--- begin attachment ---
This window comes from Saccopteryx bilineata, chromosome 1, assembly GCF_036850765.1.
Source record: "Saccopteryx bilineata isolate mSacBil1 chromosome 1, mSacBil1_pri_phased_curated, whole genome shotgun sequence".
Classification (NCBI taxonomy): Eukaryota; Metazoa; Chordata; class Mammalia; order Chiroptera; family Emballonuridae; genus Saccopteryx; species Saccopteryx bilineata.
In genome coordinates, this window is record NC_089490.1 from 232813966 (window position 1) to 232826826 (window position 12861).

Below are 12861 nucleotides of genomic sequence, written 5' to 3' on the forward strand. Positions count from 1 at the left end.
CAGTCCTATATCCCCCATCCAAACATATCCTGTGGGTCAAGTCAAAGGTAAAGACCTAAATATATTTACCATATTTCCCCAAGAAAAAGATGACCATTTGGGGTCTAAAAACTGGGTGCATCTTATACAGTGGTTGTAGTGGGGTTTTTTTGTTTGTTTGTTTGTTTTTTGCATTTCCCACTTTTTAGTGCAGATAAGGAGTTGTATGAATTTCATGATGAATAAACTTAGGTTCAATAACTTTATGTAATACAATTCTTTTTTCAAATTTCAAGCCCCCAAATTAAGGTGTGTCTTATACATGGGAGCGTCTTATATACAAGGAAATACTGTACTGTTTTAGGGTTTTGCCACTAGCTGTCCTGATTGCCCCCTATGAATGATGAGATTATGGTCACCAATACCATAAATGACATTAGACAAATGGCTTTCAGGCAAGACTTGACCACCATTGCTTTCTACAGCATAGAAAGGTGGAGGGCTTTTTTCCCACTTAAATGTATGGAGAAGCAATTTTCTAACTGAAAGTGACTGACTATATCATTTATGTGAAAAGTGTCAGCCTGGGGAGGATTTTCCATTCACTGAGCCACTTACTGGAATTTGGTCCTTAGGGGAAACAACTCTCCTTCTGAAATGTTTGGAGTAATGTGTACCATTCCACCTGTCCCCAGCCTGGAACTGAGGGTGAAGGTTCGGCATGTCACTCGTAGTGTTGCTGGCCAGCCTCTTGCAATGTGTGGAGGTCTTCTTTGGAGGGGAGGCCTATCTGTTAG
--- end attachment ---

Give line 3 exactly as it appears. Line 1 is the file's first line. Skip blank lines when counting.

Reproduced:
Classification (NCBI taxonomy): Eukaryota; Metazoa; Chordata; class Mammalia; order Chiroptera; family Emballonuridae; genus Saccopteryx; species Saccopteryx bilineata.